Eighty percent of Sleeper’s clients are located in the U.S., but Asya Varetsa, who cofounded the sleepwear brand with Kate Zubarieva, will start to handle sales and business development out of New York and they will also set up a showroom during New York Fashion Week.
“It makes more sense to be here because a lot of our buyers are here,” said Varetsa. “We need to be here to figure out the shipping situation and build more relationships.”
It’s a big move for the brand, which is based in Ukraine and has steadily gained accounts including Moda Operandi, Harrods, Barneys New York and Opening Ceremony since launching in 2014 and the line has been worn by fashion industry influencers including Mira Duma, Aurora James and Eleonora Carisi. Retailers have been drawn to their stylish pajamas that are made by hand at its manufacturing facilities in Ukraine. They also produce a men’s and children’s collection.
Varetsa and Zubarieva have tapped into the pajama dressing trend and captured a modern consumer who is accustomed to the comfort of ath-leisure and working from home. The assortment includes a core collection of basic pajamas and robes, a linen collection of dresses and slips, and a bridal collection of silk pieces. They also release seasonal collections twice a year to insert newness into stores. The line, which ranges from $200 for a short set to $390 for silk pajamas, could second as ready-to-wear.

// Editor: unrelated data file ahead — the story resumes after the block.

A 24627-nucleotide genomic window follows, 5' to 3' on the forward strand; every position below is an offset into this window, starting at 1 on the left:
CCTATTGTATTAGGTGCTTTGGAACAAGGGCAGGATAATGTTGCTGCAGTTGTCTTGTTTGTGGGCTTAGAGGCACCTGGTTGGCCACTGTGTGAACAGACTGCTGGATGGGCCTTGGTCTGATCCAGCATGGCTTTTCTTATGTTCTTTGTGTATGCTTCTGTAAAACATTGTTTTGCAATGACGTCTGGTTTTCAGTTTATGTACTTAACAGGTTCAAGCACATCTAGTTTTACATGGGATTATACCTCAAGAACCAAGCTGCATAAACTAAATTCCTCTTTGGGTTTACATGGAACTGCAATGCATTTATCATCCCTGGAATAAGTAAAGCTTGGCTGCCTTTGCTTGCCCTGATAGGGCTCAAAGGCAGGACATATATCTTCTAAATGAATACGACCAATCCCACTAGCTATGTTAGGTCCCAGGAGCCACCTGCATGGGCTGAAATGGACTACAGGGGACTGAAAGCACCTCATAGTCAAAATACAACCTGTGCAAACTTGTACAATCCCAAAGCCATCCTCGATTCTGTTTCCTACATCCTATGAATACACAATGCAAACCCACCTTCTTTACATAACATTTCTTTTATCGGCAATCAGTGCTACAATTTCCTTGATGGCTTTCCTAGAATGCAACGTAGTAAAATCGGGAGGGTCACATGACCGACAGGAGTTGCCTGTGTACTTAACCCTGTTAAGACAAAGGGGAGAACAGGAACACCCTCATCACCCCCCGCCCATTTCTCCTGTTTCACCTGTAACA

Zubarieva and Varetsa met while working at fashion magazines in Ukraine. They used $2,000 to start the business, which Varetsa said has made money since launching and they haven’t taken on any investors. They got their big break when the now deceased Franca Sozzani discovered the brand via an Instagram contest and featured its pieces in Italian Vogue. Initially they produced the pajamas in an outside factory, but because they had such a bad experience with the manufacturing, they decided to build their own production team that makes the pajamas by hand. When buying from Sleeper’s e-commerce site, the pajamas are made to order. This change led to a price increase.
“The pajamas we sell are perfectly made because our seamstresses have 30 years of experience,” said Varetsa. “They are a product you invest in once, twice, or three times in your life. This is something you are going to keep for a few years, this isn’t something you are going to throw away after the season.”
For 2018 they hope to establish a showroom presence in all of the markets they sell to, and update their web site to include an option to customize pajamas.
“We expect to grow by 200 and 300 percent this year,” said Varetsa. “We are going to need to increase manufacturing but we still want to do it the same we’ve done it for the past three years because it’s really important for us to maintain the DNA of our sleepwear. The main challenge is to still have this ability to create niche, small and home-crafted product even if we have a lot of orders.”